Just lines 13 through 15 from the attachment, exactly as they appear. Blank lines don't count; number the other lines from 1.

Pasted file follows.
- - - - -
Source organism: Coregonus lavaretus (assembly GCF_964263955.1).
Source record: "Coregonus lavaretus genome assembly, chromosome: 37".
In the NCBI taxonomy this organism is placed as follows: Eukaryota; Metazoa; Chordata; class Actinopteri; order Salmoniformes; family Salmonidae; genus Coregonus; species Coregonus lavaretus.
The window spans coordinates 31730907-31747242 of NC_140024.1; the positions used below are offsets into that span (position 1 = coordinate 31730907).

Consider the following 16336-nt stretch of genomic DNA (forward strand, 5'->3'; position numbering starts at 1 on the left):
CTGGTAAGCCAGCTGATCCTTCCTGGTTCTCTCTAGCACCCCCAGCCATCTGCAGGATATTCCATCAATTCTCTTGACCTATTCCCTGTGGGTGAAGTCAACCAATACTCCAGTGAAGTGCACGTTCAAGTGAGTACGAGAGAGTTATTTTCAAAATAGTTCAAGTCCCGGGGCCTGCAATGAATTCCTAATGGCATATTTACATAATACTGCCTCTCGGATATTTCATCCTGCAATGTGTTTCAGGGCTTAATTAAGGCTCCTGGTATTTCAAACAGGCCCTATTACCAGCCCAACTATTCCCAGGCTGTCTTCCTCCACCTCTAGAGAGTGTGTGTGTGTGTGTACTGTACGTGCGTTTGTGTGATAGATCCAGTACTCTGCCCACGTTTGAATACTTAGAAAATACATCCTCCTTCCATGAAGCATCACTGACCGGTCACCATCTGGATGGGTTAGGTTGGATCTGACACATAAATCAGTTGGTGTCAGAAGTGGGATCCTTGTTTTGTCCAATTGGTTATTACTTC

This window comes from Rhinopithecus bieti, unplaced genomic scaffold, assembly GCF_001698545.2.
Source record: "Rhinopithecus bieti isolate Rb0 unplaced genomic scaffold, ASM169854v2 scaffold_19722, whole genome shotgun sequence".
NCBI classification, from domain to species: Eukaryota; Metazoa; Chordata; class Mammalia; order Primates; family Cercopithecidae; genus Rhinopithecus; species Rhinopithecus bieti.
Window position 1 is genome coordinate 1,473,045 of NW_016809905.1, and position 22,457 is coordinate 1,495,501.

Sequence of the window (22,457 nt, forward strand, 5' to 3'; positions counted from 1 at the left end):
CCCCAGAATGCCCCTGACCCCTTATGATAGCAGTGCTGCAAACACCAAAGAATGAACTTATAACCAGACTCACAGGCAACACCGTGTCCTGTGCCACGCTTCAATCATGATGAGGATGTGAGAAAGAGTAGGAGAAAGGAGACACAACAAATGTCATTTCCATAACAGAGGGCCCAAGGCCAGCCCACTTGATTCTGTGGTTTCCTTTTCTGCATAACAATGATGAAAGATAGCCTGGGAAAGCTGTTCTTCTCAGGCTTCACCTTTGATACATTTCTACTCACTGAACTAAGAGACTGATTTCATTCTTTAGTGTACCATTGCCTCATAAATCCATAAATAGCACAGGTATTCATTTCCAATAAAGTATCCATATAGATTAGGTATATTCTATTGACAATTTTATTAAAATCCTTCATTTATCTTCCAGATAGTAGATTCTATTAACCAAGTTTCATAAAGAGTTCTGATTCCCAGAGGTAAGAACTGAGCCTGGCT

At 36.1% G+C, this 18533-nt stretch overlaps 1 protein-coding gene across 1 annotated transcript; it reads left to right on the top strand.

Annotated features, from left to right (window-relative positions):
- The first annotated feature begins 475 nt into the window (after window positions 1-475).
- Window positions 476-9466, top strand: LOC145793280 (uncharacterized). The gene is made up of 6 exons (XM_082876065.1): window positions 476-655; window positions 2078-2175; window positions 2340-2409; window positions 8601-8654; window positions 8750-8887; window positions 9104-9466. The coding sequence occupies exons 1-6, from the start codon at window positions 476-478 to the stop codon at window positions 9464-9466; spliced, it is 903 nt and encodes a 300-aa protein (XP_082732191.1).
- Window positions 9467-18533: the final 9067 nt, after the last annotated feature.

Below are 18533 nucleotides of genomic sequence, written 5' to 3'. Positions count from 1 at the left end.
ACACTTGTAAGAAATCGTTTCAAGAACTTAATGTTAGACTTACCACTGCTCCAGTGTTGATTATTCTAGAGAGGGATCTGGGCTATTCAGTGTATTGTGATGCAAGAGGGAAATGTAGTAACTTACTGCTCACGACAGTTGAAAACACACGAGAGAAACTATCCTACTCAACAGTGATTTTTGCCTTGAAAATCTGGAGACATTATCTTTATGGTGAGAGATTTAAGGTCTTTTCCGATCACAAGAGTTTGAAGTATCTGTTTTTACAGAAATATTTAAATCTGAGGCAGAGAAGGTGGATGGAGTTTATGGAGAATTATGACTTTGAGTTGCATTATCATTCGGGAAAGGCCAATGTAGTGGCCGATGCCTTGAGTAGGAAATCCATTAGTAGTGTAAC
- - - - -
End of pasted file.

At 36.1% G+C, this 18533-nt stretch overlaps 1 protein-coding gene across 1 annotated transcript; it reads left to right on the top strand.

Annotated features, from left to right (window-relative positions):
- The first annotated feature begins 475 nt into the window (after window positions 1-475).